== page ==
Tony Mezzacappa sits before a computer visualization of an exploding star. The visualization illustrates convection in a core-collapse supernova explosion. The red plumes, composed of material that has been heated by neutrinos, are rising, and the yellow fingers, composed of cooler material, are moving inward. (Photo by Curtis Boles) Click here for more photos.
Billions of years ago, the universe became the stage
for spectacular stellar explosions. These momentous
celestial events marked the end of a star’s life but
planted the seeds that would ultimately result in the
explosion of life on the earth. After millions of years
of evolution, massive stars were disrupted in a
creative process. These core-collapse supernovae
spewed forth lightweight, life-giving elements such
as carbon and oxygen that eventually reached the
regions out of which our solar system formed. They
also synthesized heavy elements and disseminated
them to interstellar space. In addition to the elements
they created, supernovae also left their mark in the
form of neutron stars and black holes.
“Life as we know it would not exist if not for these
incredible explosions of stars,” says Tony
Mezzacappa, task leader for astrophysics theory in
ORNL’s Physics Division. “When stars die in these
explosions that generate energy at the rate of billions
upon billions of watts, elements necessary for life
are strewn throughout our galaxy and become part of
the ‘soup’ from which our solar system formed.”
A major challenge for computational astrophysicists is to solve the “supernova problem,”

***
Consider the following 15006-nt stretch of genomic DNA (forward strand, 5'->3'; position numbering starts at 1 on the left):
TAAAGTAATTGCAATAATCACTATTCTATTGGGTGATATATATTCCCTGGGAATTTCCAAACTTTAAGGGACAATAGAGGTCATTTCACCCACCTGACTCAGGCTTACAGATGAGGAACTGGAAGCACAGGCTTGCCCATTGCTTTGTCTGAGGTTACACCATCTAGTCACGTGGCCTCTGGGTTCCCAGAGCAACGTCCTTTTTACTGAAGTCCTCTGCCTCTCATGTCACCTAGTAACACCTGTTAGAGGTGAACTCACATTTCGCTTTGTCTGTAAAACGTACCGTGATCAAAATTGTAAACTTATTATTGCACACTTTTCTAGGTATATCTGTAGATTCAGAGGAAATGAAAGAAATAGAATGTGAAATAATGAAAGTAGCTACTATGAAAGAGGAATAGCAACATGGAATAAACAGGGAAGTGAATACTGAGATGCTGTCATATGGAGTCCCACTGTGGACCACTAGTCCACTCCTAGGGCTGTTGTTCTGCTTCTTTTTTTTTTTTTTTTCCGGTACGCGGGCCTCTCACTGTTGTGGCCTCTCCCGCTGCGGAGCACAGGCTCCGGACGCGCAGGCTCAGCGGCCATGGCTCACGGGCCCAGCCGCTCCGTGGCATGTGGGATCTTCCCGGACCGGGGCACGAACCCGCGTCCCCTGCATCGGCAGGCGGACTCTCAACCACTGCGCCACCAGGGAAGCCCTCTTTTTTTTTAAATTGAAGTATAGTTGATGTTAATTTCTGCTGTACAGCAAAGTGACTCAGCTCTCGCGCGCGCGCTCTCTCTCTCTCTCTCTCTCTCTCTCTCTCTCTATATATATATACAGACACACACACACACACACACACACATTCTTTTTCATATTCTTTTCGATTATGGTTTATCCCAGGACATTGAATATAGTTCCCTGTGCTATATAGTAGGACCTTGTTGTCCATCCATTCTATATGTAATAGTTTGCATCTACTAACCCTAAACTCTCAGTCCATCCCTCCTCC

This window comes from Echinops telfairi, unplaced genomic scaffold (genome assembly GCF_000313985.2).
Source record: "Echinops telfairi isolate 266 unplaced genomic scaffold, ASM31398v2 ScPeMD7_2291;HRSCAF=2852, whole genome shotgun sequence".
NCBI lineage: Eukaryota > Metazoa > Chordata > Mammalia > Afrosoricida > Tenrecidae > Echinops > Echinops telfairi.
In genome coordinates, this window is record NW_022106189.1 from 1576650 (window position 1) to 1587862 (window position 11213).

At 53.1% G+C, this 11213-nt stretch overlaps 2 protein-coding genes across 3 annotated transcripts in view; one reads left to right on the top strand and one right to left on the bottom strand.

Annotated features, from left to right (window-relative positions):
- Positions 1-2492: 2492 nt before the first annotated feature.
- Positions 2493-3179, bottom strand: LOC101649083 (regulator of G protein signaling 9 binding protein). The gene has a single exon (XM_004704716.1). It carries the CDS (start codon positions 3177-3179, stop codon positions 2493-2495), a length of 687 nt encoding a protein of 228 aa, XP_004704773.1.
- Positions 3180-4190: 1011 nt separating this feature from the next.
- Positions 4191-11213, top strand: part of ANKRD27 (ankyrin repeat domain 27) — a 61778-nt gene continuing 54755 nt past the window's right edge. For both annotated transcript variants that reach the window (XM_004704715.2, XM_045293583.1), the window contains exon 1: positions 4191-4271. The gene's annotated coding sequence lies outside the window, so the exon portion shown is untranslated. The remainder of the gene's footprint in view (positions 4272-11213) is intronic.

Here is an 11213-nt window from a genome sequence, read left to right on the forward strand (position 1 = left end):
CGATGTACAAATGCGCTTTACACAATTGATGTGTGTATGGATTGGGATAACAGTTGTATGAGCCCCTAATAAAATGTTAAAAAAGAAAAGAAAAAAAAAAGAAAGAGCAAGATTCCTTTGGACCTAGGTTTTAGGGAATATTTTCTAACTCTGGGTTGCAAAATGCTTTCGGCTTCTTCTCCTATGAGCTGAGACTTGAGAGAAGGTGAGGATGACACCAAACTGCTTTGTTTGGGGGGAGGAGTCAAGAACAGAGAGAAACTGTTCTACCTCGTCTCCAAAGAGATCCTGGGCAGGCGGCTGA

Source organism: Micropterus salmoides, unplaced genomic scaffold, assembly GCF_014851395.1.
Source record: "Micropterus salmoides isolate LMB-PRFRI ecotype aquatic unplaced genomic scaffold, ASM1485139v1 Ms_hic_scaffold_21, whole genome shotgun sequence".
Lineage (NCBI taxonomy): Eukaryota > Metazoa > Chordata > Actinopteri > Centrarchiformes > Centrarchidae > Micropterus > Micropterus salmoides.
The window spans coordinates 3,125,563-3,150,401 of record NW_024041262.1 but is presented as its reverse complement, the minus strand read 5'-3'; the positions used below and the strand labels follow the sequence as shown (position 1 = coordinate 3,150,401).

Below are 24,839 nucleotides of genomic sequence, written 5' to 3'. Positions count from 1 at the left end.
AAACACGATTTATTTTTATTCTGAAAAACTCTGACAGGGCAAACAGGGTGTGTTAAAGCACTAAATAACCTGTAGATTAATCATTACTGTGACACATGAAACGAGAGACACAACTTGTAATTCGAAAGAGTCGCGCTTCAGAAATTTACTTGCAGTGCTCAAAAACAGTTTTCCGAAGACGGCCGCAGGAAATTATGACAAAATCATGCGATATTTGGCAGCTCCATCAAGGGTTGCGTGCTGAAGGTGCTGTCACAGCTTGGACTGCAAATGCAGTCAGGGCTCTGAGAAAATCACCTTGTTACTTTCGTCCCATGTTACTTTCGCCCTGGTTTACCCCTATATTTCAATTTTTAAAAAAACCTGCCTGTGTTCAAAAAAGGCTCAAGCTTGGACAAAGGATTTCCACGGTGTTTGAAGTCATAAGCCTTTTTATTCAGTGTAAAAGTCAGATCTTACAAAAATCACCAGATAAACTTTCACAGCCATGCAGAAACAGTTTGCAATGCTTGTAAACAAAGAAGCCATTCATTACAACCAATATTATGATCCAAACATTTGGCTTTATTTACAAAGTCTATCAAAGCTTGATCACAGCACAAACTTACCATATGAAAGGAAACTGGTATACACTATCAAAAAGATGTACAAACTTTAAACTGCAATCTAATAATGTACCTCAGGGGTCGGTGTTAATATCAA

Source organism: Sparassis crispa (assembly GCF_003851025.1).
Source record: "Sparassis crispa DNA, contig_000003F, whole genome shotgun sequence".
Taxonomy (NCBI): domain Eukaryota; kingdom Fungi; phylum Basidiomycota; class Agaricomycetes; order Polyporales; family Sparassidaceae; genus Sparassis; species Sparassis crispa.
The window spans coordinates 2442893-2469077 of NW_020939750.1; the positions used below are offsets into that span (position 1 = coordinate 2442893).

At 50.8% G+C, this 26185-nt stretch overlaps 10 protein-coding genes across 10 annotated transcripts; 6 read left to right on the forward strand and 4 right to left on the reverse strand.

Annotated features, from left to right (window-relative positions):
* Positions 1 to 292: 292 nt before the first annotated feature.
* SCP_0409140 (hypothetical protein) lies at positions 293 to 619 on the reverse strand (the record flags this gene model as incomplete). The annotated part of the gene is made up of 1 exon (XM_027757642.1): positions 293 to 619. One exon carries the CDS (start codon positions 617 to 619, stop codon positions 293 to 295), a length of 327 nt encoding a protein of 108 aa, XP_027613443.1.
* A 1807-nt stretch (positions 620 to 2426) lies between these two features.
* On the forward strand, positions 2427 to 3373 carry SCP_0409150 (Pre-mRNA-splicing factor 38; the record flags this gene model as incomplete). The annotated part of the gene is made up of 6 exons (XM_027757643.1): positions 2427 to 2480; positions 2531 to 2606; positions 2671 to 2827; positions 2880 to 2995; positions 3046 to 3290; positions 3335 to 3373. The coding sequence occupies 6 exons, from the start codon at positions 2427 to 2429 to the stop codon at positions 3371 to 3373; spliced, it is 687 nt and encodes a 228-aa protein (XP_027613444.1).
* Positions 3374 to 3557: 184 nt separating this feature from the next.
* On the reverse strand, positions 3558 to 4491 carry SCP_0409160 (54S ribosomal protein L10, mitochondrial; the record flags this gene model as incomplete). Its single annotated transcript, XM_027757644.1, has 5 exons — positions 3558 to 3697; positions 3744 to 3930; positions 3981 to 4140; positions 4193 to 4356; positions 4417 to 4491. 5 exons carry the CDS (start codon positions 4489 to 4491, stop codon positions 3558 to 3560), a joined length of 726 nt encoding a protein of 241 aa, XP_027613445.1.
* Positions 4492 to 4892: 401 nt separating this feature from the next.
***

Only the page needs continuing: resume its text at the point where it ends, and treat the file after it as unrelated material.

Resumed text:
using massively parallel supercomputers to model stars greater than 10 times the mass of
the sun. One goal is to predict whether these stars will explode like Supernova 1987A (a
much observed supernova in a nearby galaxy). The other is to predict all of the observed
phenomena associated with such stellar explosions. Three-dimensional (3D) simulations
that can be run only on terascale supercomputers (such as the IBM supercomput-ers at
ORNL) are being developed to do just that.
A core-collapse supernova explosion occurs in
only a few hours in a star that has evolved over
millions of years. This event is thought to be
caused by a shock wave that arises when the
star’s iron core collapses on itself, compressing
its subatomic particles to the point where they
repel each other and force the core to rebound.
Astrophysicists believe the shock wave stalls
while trying to propagate through the stellar
core and is reenergized by neutrino heating.
Neutrinos are particles with no charge and
small mass that interact very weakly with
matter. At the core of a supernova is a neutrino
“bulb” that radiates heat and energy at the
staggering rate of 1045 watts.
ORNL leads the field in simulations of neutrino
transport and must now apply this expertise to developing 3D simulations that will
explore the role played by convection—transfer of heat by the circulation of the core’s
proton-neutron fluid—in aiding this shock revival process, as well as the role played by
the star’s rotation and magnetic field. ORNL researchers are also interested in using these
simulations to predict the emitted gamma rays and gravitational waves (ripples in
space-time) from supernovae.
Supported by $9 million in funding over five years from the
Department of Energy’s Office of Science initiative called Scientific
Discovery through Advanced Computing (SciDAC), ORNL, the
National Center for Supercomputer Applications (NCSA), and eight
universities plan to obtain a detailed understanding of how a star
explodes. Their approach is to perform 3D simulations of the